Well, he did look so hood humoured and so jolly that it didn't seem half s_ard to refuse him as it did poor Dr. Seward. So I said, as lightly as _ould, that I did not know anything of hitching, and that I wasn't broken t_arness at all yet. Then he said that he had spoken in a light manner, and h_oped that if he had made a mistake in doing so on so grave, so momentous, an_ccasion for him, I would forgive him. He really did look serious when he wa_aying it, and I couldn't help feeling a sort of exultation that he was numbe_wo in one day. And then, my dear, before I could say a word he began pourin_ut a perfect torrent of lovemaking, laying his very heart and soul at m_eet. He looked so earnest over it that I shall never again think that a ma_ust be playful always, and never earnest, because he is merry at times. _uppose he saw something in my face which checked him, for he suddenl_topped, and said with a sort of manly fervour that I could have loved him fo_f I had been free …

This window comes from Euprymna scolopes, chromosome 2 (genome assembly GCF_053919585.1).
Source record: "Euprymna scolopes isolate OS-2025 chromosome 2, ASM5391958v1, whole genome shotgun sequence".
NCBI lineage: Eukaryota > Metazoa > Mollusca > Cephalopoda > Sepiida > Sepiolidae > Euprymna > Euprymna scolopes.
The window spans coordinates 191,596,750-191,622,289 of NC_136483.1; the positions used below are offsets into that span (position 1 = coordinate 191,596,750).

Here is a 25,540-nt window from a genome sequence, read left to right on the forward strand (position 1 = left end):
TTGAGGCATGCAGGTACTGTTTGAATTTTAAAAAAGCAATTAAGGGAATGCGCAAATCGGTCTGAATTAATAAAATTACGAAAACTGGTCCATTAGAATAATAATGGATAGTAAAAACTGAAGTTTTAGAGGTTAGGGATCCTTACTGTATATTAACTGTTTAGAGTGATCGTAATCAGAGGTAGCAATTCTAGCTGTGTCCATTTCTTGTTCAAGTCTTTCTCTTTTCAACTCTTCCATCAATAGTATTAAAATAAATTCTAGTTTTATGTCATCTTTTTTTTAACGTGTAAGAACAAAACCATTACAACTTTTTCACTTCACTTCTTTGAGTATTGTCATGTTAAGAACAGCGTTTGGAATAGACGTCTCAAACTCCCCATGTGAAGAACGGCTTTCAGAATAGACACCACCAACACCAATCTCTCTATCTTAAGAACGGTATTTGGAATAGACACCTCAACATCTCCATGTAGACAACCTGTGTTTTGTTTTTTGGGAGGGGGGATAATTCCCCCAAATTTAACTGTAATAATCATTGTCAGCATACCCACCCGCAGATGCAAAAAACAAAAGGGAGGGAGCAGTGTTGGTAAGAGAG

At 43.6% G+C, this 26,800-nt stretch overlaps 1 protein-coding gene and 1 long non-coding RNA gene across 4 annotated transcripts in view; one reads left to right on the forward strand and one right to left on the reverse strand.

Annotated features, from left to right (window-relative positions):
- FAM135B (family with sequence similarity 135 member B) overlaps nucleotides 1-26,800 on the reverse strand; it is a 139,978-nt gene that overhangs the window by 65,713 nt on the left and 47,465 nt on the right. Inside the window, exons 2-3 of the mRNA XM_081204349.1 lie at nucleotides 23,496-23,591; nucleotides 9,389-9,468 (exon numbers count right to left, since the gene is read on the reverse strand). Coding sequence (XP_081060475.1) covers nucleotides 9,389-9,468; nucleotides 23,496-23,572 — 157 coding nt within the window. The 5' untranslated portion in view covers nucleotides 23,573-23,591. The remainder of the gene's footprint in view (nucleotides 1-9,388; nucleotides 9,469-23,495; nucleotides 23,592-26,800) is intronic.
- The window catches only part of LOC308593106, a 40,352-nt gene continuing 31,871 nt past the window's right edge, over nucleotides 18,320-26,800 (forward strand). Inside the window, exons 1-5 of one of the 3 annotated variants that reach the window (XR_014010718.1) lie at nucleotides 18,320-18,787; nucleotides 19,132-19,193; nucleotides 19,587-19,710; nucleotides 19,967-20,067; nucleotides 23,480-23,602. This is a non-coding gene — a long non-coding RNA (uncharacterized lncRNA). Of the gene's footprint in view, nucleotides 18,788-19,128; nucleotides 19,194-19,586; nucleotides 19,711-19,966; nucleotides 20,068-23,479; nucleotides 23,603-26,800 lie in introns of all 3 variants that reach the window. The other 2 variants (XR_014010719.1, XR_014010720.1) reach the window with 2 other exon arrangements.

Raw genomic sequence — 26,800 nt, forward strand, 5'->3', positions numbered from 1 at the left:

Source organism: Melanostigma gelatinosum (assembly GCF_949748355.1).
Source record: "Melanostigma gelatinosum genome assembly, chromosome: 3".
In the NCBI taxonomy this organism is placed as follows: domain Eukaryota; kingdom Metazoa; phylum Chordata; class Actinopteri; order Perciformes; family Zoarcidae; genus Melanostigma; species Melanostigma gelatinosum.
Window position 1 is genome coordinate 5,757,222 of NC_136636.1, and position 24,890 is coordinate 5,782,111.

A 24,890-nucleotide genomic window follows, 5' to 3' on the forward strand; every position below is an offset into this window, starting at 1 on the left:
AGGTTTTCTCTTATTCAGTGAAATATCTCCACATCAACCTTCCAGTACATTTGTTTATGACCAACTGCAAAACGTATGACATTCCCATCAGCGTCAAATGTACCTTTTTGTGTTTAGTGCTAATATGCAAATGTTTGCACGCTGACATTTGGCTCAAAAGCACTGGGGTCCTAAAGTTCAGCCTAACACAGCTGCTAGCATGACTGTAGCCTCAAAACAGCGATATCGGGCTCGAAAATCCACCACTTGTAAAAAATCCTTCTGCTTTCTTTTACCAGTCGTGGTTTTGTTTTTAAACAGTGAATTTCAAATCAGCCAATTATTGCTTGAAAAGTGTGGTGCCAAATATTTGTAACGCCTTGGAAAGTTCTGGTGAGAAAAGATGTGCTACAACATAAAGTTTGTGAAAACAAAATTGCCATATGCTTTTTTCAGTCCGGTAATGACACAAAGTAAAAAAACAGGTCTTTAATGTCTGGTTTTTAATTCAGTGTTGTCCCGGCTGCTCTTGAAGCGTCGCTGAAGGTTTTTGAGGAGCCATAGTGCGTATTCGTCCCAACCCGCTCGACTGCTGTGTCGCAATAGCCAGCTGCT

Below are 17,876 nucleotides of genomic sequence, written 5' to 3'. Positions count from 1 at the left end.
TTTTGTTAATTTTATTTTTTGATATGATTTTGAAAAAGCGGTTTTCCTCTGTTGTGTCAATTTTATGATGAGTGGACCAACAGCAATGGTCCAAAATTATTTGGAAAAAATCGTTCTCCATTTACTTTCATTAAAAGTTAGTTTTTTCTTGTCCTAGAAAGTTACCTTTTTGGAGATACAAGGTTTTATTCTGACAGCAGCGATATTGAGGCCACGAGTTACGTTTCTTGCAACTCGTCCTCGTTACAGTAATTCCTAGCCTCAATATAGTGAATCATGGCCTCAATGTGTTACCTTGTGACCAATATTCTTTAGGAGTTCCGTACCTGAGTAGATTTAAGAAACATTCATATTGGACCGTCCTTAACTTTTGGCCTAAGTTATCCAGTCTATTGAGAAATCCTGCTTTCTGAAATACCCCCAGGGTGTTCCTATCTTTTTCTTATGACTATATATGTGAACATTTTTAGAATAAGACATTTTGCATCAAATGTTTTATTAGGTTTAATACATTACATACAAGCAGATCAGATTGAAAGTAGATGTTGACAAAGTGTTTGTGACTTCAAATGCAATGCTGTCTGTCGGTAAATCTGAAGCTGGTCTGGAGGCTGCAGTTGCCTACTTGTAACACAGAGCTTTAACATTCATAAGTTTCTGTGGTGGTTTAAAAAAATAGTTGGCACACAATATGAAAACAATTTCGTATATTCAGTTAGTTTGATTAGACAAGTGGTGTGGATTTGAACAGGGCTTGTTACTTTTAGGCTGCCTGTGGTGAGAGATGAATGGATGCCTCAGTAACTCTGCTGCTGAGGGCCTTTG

"Lucy, you are an honest hearted girl, I know. I should not be here speakin_o you as I am now if I did not believe you clean grit, right through to th_ery depths of your soul. Tell me, like one good fellow to another, is ther_ny one else that you care for? And if there is I'll never trouble you _air's breadth again, but will be, if you will let me, a very faithfu_riend."
My dear Mina, why are men so noble when we women are so little worthy of them?
Here was I almost making fun of this great hearted, true gentleman. I burs_nto tears, I am afraid, my dear, you will think this a very sloppy letter i_ore ways than one, and I really felt very badly.
Why can't they let a girl marry three men, or as many as want her, and sav_ll this trouble? But this is heresy, and I must not say it. I am glad to sa_hat, though I was crying, I was able to look into Mr. Morris' brave eyes, an_ told him out straight …